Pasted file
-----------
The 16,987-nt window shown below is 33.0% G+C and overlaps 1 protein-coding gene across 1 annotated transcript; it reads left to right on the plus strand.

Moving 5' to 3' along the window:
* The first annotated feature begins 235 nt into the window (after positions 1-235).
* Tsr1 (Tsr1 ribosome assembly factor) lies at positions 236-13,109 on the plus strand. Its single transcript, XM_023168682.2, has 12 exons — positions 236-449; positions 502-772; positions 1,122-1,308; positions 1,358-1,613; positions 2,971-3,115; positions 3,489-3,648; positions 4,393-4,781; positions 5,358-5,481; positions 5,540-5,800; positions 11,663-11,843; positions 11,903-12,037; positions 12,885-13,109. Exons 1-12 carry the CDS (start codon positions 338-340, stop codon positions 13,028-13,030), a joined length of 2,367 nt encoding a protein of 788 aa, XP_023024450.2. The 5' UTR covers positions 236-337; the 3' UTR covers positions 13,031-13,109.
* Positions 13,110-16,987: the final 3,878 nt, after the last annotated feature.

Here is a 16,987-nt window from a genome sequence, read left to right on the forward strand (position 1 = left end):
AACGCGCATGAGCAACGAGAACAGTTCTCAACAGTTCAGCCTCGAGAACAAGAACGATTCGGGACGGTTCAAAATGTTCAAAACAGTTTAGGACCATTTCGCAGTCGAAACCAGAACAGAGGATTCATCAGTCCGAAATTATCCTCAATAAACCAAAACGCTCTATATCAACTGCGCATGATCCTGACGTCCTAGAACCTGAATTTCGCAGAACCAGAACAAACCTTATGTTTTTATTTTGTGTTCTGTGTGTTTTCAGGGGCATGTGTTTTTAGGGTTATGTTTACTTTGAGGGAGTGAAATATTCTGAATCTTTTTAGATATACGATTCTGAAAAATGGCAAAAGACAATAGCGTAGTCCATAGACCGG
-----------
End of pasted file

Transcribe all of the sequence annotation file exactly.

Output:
The 16,987-nt window shown below is 33.0% G+C and overlaps 1 protein-coding gene across 1 annotated transcript; it reads left to right on the plus strand.

Moving 5' to 3' along the window:
* The first annotated feature begins 235 nt into the window (after positions 1-235).
* Tsr1 (Tsr1 ribosome assembly factor) lies at positions 236-13,109 on the plus strand. Its single transcript, XM_023168682.2, has 12 exons — positions 236-449; positions 502-772; positions 1,122-1,308; positions 1,358-1,613; positions 2,971-3,115; positions 3,489-3,648; positions 4,393-4,781; positions 5,358-5,481; positions 5,540-5,800; positions 11,663-11,843; positions 11,903-12,037; positions 12,885-13,109. Exons 1-12 carry the CDS (start codon positions 338-340, stop codon positions 13,028-13,030), a joined length of 2,367 nt encoding a protein of 788 aa, XP_023024450.2. The 5' UTR covers positions 236-337; the 3' UTR covers positions 13,031-13,109.
* Positions 13,110-16,987: the final 3,878 nt, after the last annotated feature.

Here is a 16,987-nt window from a genome sequence, read left to right on the forward strand (position 1 = left end):
AACGCGCATGAGCAACGAGAACAGTTCTCAACAGTTCAGCCTCGAGAACAAGAACGATTCGGGACGGTTCAAAATGTTCAAAACAGTTTAGGACCATTTCGCAGTCGAAACCAGAACAGAGGATTCATCAGTCCGAAATTATCCTCAATAAACCAAAACGCTCTATATCAACTGCGCATGATCCTGACGTCCTAGAACCTGAATTTCGCAGAACCAGAACAAACCTTATGTTTTTATTTTGTGTTCTGTGTGTTTTCAGGGGCATGTGTTTTTAGGGTTATGTTTACTTTGAGGGAGTGAAATATTCTGAATCTTTTTAGATATACGATTCTGAAAAATGGCAAAAGACAATAGCGTAGTCCATAGACCGG